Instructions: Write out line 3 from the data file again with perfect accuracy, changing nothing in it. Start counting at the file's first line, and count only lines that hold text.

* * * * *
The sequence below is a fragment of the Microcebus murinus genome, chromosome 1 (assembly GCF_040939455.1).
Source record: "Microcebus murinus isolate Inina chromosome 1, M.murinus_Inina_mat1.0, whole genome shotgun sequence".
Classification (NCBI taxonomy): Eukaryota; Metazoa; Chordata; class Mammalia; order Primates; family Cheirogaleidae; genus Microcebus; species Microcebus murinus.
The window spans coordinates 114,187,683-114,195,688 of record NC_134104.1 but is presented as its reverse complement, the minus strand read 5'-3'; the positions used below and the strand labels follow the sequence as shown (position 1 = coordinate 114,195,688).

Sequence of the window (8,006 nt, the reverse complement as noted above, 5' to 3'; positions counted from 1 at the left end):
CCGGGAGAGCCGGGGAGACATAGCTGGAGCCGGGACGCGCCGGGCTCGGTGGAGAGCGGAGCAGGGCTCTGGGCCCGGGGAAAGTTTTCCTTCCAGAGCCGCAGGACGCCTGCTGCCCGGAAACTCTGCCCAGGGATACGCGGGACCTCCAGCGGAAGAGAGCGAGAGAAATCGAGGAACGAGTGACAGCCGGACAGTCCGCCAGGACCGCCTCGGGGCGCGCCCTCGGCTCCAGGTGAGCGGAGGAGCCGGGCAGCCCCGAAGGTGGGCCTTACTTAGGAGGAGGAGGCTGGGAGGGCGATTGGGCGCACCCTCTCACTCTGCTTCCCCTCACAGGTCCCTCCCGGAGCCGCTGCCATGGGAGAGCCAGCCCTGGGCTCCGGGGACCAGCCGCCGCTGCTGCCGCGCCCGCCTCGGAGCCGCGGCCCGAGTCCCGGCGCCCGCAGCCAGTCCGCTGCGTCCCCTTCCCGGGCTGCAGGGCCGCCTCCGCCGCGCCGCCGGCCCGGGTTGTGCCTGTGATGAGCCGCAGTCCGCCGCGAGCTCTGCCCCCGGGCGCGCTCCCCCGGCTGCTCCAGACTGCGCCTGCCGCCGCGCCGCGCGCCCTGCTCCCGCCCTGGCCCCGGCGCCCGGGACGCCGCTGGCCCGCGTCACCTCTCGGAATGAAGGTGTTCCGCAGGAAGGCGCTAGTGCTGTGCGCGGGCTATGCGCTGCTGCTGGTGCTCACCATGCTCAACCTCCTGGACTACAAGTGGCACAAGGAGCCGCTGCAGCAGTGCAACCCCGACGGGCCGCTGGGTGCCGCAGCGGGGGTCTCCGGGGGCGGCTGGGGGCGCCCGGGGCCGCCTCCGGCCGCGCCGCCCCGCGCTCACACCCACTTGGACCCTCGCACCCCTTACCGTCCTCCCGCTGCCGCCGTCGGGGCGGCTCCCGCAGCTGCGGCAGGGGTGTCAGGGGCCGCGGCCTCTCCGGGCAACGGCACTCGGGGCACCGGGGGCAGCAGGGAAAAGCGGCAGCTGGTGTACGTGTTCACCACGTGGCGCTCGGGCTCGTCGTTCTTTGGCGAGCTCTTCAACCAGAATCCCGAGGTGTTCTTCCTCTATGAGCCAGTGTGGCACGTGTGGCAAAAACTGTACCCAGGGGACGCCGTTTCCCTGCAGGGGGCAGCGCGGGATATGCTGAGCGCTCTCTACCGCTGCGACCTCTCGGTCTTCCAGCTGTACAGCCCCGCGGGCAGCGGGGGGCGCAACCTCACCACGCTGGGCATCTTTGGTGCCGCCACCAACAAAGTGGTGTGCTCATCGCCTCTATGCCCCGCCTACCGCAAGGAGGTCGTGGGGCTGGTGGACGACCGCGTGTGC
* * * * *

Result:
Classification (NCBI taxonomy): Eukaryota; Metazoa; Chordata; class Mammalia; order Primates; family Cheirogaleidae; genus Microcebus; species Microcebus murinus.